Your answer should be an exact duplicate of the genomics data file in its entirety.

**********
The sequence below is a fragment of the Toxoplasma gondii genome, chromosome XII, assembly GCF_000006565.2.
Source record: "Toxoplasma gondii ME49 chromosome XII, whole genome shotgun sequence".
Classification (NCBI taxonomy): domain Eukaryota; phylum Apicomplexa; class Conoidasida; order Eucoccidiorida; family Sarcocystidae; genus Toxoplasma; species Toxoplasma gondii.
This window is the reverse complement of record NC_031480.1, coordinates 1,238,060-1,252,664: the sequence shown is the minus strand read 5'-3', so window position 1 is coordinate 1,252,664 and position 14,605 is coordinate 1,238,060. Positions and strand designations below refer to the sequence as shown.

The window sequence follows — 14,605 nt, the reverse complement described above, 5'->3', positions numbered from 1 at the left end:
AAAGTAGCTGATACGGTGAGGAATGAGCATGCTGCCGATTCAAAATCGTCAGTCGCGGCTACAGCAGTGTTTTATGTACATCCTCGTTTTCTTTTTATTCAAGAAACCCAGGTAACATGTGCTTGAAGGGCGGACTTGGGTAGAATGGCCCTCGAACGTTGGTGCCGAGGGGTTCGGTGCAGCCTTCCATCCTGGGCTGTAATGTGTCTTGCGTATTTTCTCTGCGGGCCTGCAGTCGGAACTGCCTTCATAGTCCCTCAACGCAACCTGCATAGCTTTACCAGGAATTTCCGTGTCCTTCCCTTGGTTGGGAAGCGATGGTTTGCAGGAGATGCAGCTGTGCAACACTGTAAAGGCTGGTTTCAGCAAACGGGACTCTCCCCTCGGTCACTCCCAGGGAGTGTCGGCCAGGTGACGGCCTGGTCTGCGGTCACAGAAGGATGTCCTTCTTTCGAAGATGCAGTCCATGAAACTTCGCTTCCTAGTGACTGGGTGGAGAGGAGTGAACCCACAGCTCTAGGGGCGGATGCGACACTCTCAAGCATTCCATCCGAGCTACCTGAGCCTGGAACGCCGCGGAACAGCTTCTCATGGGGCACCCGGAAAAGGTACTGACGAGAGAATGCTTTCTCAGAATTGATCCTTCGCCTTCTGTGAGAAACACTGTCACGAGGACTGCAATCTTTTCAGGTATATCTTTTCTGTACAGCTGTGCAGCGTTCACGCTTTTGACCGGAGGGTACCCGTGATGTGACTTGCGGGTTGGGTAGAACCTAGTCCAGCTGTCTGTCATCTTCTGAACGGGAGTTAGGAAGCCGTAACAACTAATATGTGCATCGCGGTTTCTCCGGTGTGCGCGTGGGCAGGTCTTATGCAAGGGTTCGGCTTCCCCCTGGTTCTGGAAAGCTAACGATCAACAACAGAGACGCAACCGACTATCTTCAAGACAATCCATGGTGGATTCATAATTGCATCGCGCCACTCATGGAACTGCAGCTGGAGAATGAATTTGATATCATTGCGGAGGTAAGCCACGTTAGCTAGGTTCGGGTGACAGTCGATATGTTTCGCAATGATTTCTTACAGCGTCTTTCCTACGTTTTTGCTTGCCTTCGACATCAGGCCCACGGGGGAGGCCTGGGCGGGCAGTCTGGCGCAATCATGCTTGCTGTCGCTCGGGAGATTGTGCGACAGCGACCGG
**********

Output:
The sequence below is a fragment of the Toxoplasma gondii genome, chromosome XII, assembly GCF_000006565.2.
Source record: "Toxoplasma gondii ME49 chromosome XII, whole genome shotgun sequence".
Classification (NCBI taxonomy): domain Eukaryota; phylum Apicomplexa; class Conoidasida; order Eucoccidiorida; family Sarcocystidae; genus Toxoplasma; species Toxoplasma gondii.
This window is the reverse complement of record NC_031480.1, coordinates 1,238,060-1,252,664: the sequence shown is the minus strand read 5'-3', so window position 1 is coordinate 1,252,664 and position 14,605 is coordinate 1,238,060. Positions and strand designations below refer to the sequence as shown.

The window sequence follows — 14,605 nt, the reverse complement described above, 5'->3', positions numbered from 1 at the left end:
AAAGTAGCTGATACGGTGAGGAATGAGCATGCTGCCGATTCAAAATCGTCAGTCGCGGCTACAGCAGTGTTTTATGTACATCCTCGTTTTCTTTTTATTCAAGAAACCCAGGTAACATGTGCTTGAAGGGCGGACTTGGGTAGAATGGCCCTCGAACGTTGGTGCCGAGGGGTTCGGTGCAGCCTTCCATCCTGGGCTGTAATGTGTCTTGCGTATTTTCTCTGCGGGCCTGCAGTCGGAACTGCCTTCATAGTCCCTCAACGCAACCTGCATAGCTTTACCAGGAATTTCCGTGTCCTTCCCTTGGTTGGGAAGCGATGGTTTGCAGGAGATGCAGCTGTGCAACACTGTAAAGGCTGGTTTCAGCAAACGGGACTCTCCCCTCGGTCACTCCCAGGGAGTGTCGGCCAGGTGACGGCCTGGTCTGCGGTCACAGAAGGATGTCCTTCTTTCGAAGATGCAGTCCATGAAACTTCGCTTCCTAGTGACTGGGTGGAGAGGAGTGAACCCACAGCTCTAGGGGCGGATGCGACACTCTCAAGCATTCCATCCGAGCTACCTGAGCCTGGAACGCCGCGGAACAGCTTCTCATGGGGCACCCGGAAAAGGTACTGACGAGAGAATGCTTTCTCAGAATTGATCCTTCGCCTTCTGTGAGAAACACTGTCACGAGGACTGCAATCTTTTCAGGTATATCTTTTCTGTACAGCTGTGCAGCGTTCACGCTTTTGACCGGAGGGTACCCGTGATGTGACTTGCGGGTTGGGTAGAACCTAGTCCAGCTGTCTGTCATCTTCTGAACGGGAGTTAGGAAGCCGTAACAACTAATATGTGCATCGCGGTTTCTCCGGTGTGCGCGTGGGCAGGTCTTATGCAAGGGTTCGGCTTCCCCCTGGTTCTGGAAAGCTAACGATCAACAACAGAGACGCAACCGACTATCTTCAAGACAATCCATGGTGGATTCATAATTGCATCGCGCCACTCATGGAACTGCAGCTGGAGAATGAATTTGATATCATTGCGGAGGTAAGCCACGTTAGCTAGGTTCGGGTGACAGTCGATATGTTTCGCAATGATTTCTTACAGCGTCTTTCCTACGTTTTTGCTTGCCTTCGACATCAGGCCCACGGGGGAGGCCTGGGCGGGCAGTCTGGCGCAATCATGCTTGCTGTCGCTCGGGAGATTGTGCGACAGCGACCGG